OSHA 2020 Safety Stand-Down Resources

In 2018, 320 of the 1,008 construction fatalities were caused by falls from elevation. The US Department of Labor’s Occupational Safety and Health Administration (OSHA) wants to remind everyone that those deaths were preventable

That’s why they provide resources and certification for employers to participate in the annual National Safety Stand-Down event, which aims to raise fall hazard awareness across the country in an effort to stop fall fatalities and injuries. According to OSHA, a Safety Stand-Down is a “voluntary event for employers to talk directly to employees about fall hazards and fall prevention safety.” 

If you choose to hold a Safety Stand-Down event for your employees from September 17 until October 31st  2020, you can download a certificate of participation! Since all of this year’s OSHA-hosted events are virtual, any company, large or small, can participate! Check out all of the past and upcoming webinars on this page!

How to Conduct a Safety Stand-Down

According to OSHA, companies can conduct a Safety Stand-Down by taking a break to have a “toolbox talk” or another safety activity such as conducting safety equipment inspections, developing rescue plans, or discussing job specific hazards. If your company has never hosted a Safety Stand-Down before, check out these tips for what makes them successful. 

Or let us do all the work by checking out our company-wide OSHA Safety Training Courses. The 14 hour online HD video Safety Suite includes 24 pre-written toolbox talks that cover up-to-date safety information on fall protection and a variety of other safety topics. When you lead your team through the National Safety Stand-Down event, be sure to share pictures with us on social media by tagging us and using #StandDown4Safety!

OSHA Re-Opening FAQs

Earlier this month, the U.S. Department of Labor’s Occupational Safety and Health Administration (OSHA) published a frequently asked questions and answer page on their website to help prevent COVID-19 exposure on the job.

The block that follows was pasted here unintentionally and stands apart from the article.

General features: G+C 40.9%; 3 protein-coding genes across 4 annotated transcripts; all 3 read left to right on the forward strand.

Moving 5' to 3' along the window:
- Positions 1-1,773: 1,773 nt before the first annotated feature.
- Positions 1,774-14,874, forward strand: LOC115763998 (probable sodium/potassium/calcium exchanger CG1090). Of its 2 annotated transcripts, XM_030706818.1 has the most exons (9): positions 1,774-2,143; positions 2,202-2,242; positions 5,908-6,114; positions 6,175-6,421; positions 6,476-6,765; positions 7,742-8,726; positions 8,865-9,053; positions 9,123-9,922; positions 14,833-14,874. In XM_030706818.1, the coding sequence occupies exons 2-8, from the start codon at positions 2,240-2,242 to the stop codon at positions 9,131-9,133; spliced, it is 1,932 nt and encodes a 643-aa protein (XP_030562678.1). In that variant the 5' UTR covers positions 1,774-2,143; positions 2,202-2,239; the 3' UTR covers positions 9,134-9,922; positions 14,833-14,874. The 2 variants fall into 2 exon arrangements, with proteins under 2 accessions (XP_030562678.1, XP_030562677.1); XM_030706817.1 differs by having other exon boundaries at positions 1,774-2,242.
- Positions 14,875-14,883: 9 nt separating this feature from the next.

As you continue to increase your time spent on the job this summer, be sure to check the FAQ page often whenever you feel like you might be at risk. Don’t have time to read through every question? Here’s some important information to remember: 

What are the key differences between cloth face coverings and surgical masks?

Cloth face coverings may be commercially produced or improvised (i.e., homemade) garments, scarves, bandanas, or items made from t-shirts or other fabrics. They are NOT considered personal protective equipment (PPE). 

Surgical masks are typically cleared by the U.S. Food and Drug Administration as medical devices (though not all devices that look like surgical masks are actually medical-grade, cleared devices). They are used to protect workers against splashes and sprays (i.e., droplets) containing potentially infectious materials. In this capacity, surgical masks are considered PPE.

Should workers wear a cloth face covering while at work, in accordance with the Centers for Disease Control and Prevention recommendation for all people to do so when in public?

OSHA generally recommends that employers encourage workers to wear face coverings at work. Face coverings are intended to prevent wearers who have Coronavirus Disease 2019 (COVID-19) without knowing it (i.e., those who are asymptomatic or pre-symptomatic) from spreading potentially infectious respiratory droplets to others. This is known as source control.

If workers wear cloth face coverings, do employers still need to ensure social distancing measures in the workplace?

Yes. Cloth face coverings are not a substitute for social distancing measures.

Are surgical masks or cloth face coverings acceptable respiratory protection in the construction industry, when respirators would be needed but are not available because of the COVID-19 pandemic?

No. Employers must not use surgical masks or cloth face coverings when respirators are needed.

Does OSHA have any COVID-19 guidance for the construction industry?

Yes. OSHA released guidance specific to the construction industry.